My best friend is in law school and he generally dislikes it. When he’s not studying, he gets stoned and writes me lengthy emails about his pot-induced epiphanies, rating each one on a “highness” scale of 1 to 10, 10 being the “highest” he thinks he could get. Whenever the rating exceeds 5, I am wary, because the higher he is, the more insipid the contents.
His most recent email, however, was different and strangely enough, unrated. It was autobiographical, and it made me feel things: concern, curiosity, potential. There was potential for some kind of discovery there.
In it, he presented an argument for his self-diagnosed identity crisis that went more or less like this: I am my accomplishments. I lose my potential accomplishments to competitors more successful than I. And when I do, I lose myself.
Instead of pursuing his dreams, he becomes reclusive and spends most nights smoking up and experimenting with his drugs. Averaging only 3 to 4 hours of sleep a day, he lives on various substances that keep him awake.
He’s actually successful in his studies and career — he’d pass for any respectable law student — but as with most of us, he feels something lacking.
He told me he’s stopped dreaming. To cease to dream is to cease to be human, I’ve always thought. Ever since I was a kid, I wanted to teach and write and to an extent, that is what I’ve been doing the past few years. And until last year, my life goal was to pursue graduate studies in Philosophy and start my own boarding school, where I would educate and inspire children in the hopes of making the world a better place.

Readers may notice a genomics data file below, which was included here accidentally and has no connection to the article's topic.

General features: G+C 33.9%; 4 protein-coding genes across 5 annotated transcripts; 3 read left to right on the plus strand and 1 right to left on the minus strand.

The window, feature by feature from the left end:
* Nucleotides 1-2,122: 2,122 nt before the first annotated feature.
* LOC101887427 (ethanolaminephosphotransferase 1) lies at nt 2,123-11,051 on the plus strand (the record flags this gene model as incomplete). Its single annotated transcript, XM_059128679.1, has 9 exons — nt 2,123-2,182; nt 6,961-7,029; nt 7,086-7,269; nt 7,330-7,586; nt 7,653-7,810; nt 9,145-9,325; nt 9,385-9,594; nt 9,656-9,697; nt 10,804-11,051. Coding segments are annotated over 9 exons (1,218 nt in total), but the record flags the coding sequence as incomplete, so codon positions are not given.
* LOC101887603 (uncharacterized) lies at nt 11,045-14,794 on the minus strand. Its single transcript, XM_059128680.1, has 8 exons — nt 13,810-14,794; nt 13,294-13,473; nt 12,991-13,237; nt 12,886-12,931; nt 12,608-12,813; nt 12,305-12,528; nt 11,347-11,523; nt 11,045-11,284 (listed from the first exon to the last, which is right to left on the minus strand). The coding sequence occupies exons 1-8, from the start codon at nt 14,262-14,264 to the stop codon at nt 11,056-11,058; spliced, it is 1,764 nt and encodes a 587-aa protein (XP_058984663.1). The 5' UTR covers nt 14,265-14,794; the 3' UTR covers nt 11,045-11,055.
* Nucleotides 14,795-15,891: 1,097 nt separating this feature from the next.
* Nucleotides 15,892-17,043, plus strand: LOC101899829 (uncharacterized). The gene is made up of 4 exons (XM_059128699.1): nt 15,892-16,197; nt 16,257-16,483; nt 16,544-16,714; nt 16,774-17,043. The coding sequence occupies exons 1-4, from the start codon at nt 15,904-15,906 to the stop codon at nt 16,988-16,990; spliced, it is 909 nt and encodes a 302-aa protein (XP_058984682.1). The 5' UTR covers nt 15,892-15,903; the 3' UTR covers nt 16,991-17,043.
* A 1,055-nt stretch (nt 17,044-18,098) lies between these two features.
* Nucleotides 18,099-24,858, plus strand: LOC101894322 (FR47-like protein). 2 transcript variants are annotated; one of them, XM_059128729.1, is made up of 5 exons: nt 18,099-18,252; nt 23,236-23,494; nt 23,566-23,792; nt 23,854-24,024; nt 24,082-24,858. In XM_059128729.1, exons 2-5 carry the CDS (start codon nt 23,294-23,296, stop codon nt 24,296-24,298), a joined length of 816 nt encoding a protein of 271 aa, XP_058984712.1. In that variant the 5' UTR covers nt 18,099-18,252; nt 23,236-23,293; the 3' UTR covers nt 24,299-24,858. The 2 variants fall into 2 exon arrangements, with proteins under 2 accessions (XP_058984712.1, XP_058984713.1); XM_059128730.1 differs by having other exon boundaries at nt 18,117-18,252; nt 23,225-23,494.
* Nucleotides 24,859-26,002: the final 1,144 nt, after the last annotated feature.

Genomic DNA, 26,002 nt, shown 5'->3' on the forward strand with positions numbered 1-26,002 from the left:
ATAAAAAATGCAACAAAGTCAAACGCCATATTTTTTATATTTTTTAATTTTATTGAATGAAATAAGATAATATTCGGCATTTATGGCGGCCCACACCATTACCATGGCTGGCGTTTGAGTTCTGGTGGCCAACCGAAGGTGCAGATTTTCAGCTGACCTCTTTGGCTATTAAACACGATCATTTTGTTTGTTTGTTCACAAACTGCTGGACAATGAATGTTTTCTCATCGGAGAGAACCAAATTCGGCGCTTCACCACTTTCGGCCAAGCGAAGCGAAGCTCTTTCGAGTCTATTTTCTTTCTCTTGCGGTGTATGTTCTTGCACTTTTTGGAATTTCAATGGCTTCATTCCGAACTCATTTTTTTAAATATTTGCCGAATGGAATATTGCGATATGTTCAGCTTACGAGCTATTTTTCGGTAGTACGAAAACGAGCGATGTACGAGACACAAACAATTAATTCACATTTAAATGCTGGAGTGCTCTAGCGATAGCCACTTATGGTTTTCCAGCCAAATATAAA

When my friend was still in Korea, he told me he wanted to use his law degree to work in international law, helping people live a better life. When we were together, he and I would wake up, eat breakfast, and step out into the cool morning to head to work. He would go down the hill for the bus, and as we parted, sleepy-eyed and sluggish, I would shout, “Two heroes!” and feel lucky that going to work meant going to school, seeing my students, sharing knowledge and love. And we did that for a steady year, but in the end (and a disastrous end it was), I was only tired. And sad, regretful of everything I did wrong.
Of his dreams, I have only a vague idea: love, friendship, work, and opportunities. Of mine, I don’t have much to say; I just want to enjoy life and love people. The dreams I’d accumulated over the years seemed less and less important, so I let go. Maybe I’ve grown cynical, or maybe I’m selfish.
Nowadays, I just want to write. Sometimes I feel the urge to write for others (and often, I have to as part of my job) but mostly I write for myself. Because it sustains me. Because I need to.
I wish I could write books and be read and have people feel something, see something new. But instead of trying, I drink and read (it’s better than my writing) and engage in questionable relations. When I can’t sleep at night, I scribble what I feel in a notebook and dare to call it writing.
I don’t know which is more troubling, if that is what this is: the fear of failure, or a growing indifference towards the world.